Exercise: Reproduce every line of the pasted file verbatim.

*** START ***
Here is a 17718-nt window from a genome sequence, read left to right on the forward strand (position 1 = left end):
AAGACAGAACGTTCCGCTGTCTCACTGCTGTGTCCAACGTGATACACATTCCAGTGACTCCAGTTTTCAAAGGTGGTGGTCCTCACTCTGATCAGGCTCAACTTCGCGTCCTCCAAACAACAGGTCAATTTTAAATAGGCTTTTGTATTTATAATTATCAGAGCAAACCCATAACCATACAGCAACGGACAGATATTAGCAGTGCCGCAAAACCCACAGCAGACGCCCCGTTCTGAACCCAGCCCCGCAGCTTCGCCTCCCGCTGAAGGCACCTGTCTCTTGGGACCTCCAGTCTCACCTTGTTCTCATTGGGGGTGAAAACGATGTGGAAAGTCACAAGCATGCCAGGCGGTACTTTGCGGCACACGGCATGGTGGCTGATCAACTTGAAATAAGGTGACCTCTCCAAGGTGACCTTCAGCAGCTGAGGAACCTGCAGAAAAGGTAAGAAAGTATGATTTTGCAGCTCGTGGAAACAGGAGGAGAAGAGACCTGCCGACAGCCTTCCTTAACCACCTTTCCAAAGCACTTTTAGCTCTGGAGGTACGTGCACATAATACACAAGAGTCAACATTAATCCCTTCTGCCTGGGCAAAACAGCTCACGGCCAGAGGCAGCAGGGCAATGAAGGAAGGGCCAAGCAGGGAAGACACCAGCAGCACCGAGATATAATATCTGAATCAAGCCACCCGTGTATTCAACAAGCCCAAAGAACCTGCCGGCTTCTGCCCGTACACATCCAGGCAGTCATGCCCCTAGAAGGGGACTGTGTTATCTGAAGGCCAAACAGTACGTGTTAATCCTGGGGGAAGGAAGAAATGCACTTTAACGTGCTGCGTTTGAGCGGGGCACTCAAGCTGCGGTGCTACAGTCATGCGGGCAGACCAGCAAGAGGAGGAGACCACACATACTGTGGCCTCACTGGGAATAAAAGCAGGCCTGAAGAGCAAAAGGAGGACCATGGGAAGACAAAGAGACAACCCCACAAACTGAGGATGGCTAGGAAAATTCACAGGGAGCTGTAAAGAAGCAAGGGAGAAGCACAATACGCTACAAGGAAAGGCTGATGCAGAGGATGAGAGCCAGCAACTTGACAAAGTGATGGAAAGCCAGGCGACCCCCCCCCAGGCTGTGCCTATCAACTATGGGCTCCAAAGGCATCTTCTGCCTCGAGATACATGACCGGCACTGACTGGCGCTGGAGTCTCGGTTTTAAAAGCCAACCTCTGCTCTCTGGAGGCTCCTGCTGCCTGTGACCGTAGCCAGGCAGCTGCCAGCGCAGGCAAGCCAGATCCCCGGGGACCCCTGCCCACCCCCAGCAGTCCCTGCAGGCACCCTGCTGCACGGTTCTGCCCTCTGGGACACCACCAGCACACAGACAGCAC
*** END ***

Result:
Here is a 17718-nt window from a genome sequence, read left to right on the forward strand (position 1 = left end):
AAGACAGAACGTTCCGCTGTCTCACTGCTGTGTCCAACGTGATACACATTCCAGTGACTCCAGTTTTCAAAGGTGGTGGTCCTCACTCTGATCAGGCTCAACTTCGCGTCCTCCAAACAACAGGTCAATTTTAAATAGGCTTTTGTATTTATAATTATCAGAGCAAACCCATAACCATACAGCAACGGACAGATATTAGCAGTGCCGCAAAACCCACAGCAGACGCCCCGTTCTGAACCCAGCCCCGCAGCTTCGCCTCCCGCTGAAGGCACCTGTCTCTTGGGACCTCCAGTCTCACCTTGTTCTCATTGGGGGTGAAAACGATGTGGAAAGTCACAAGCATGCCAGGCGGTACTTTGCGGCACACGGCATGGTGGCTGATCAACTTGAAATAAGGTGACCTCTCCAAGGTGACCTTCAGCAGCTGAGGAACCTGCAGAAAAGGTAAGAAAGTATGATTTTGCAGCTCGTGGAAACAGGAGGAGAAGAGACCTGCCGACAGCCTTCCTTAACCACCTTTCCAAAGCACTTTTAGCTCTGGAGGTACGTGCACATAATACACAAGAGTCAACATTAATCCCTTCTGCCTGGGCAAAACAGCTCACGGCCAGAGGCAGCAGGGCAATGAAGGAAGGGCCAAGCAGGGAAGACACCAGCAGCACCGAGATATAATATCTGAATCAAGCCACCCGTGTATTCAACAAGCCCAAAGAACCTGCCGGCTTCTGCCCGTACACATCCAGGCAGTCATGCCCCTAGAAGGGGACTGTGTTATCTGAAGGCCAAACAGTACGTGTTAATCCTGGGGGAAGGAAGAAATGCACTTTAACGTGCTGCGTTTGAGCGGGGCACTCAAGCTGCGGTGCTACAGTCATGCGGGCAGACCAGCAAGAGGAGGAGACCACACATACTGTGGCCTCACTGGGAATAAAAGCAGGCCTGAAGAGCAAAAGGAGGACCATGGGAAGACAAAGAGACAACCCCACAAACTGAGGATGGCTAGGAAAATTCACAGGGAGCTGTAAAGAAGCAAGGGAGAAGCACAATACGCTACAAGGAAAGGCTGATGCAGAGGATGAGAGCCAGCAACTTGACAAAGTGATGGAAAGCCAGGCGACCCCCCCCCAGGCTGTGCCTATCAACTATGGGCTCCAAAGGCATCTTCTGCCTCGAGATACATGACCGGCACTGACTGGCGCTGGAGTCTCGGTTTTAAAAGCCAACCTCTGCTCTCTGGAGGCTCCTGCTGCCTGTGACCGTAGCCAGGCAGCTGCCAGCGCAGGCAAGCCAGATCCCCGGGGACCCCTGCCCACCCCCAGCAGTCCCTGCAGGCACCCTGCTGCACGGTTCTGCCCTCTGGGACACCACCAGCACACAGACAGCAC